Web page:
Owner Responsible for Corporation’s Deductible

In the case of Abeygunasekara v. PCC 392, the Ontario Superior Court held the owner responsible for loss falling within the deductible under the condominium corporation’s insurance policy.

In the PCC 392 case, water overflowed from the toilet in Unit 718, resulting in damage to several other units and to the common elements.  According to the Court’s decision, the superintendent “checked the toilet and determined that the toilet’s flapper was ajar, and that the toilet had been clogged.” The damage from the water escape was worsened because the shut-off valve at the toilet was broken, and it took some time for the condominium corporation to shut off water flow to the entire unit.

The Court determined that the water damage was the result of acts or omissions of the owner and tenant of Unit 718, and that the owner was accordingly responsible – under a by-law of the corporation – for resulting damage (totalling $42,233.47) falling within the corporation’s deductible.

Among other things, the owner asserted that the corporation’s deductible ($50,000) was unreasonable and oppressive.

The Court held that the corporation’s deductible was reasonable and that there was no oppression. The Court said:

Decisions about how to comply with the condominium’s by-laws and the Act, including purchasing insurance protection, are made by the condominium’s board. The respondent is required to carry insurance. The policy it chooses is based on a decision made by the condominium through its board. Those decisions are entitled to deference – based on the so-called business judgment rule – because boards are in a better position to make such decisions than courts.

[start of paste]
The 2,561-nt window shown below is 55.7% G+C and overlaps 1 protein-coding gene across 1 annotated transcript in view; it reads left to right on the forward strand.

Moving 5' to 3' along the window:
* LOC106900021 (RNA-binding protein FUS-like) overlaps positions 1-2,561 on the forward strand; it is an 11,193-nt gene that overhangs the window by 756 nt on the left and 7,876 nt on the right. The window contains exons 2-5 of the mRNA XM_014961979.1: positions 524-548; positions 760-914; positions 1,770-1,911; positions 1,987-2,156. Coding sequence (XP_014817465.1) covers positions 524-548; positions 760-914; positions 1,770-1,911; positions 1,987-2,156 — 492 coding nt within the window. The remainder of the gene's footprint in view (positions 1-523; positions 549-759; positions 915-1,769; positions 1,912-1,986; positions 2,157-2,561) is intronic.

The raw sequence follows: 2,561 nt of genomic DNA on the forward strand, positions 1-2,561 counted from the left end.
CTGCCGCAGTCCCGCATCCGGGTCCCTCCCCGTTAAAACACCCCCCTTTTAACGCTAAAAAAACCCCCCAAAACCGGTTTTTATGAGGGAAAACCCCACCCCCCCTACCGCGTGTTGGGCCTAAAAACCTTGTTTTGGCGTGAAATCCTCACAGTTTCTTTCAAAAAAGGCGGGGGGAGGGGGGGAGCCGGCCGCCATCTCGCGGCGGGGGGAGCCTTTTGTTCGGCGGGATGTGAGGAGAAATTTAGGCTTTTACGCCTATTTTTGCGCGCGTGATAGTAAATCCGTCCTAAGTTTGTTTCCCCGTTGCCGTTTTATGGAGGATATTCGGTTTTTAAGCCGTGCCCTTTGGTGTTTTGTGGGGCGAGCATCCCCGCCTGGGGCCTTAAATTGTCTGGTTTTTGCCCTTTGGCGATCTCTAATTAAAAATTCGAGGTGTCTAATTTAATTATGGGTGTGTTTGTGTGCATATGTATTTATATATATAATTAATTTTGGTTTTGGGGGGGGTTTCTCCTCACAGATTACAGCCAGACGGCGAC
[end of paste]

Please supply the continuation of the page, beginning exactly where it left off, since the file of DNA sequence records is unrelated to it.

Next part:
There is nothing to suggest that this principle of giving deference to the board should not apply in this case.  There is simply no evidence that the respondent has acted oppressively.

The Court also concluded that the corporation’s lien (to secure recovery of the deductible loss) was validly registered within the three-month lien period (following the owner’s default). [The Court also confirmed that even if the amount of a lien is incorrect, the lien can nevertheless be valid (but of course only for the correct amount).  However, in this case the amount of the lien was also correct.]

This is another helpful (and in my view entirely correct) decision about the rights of a condominium corporation to recover deductible losses (under the corporation’s insurance policy) in appropriate circumstances.

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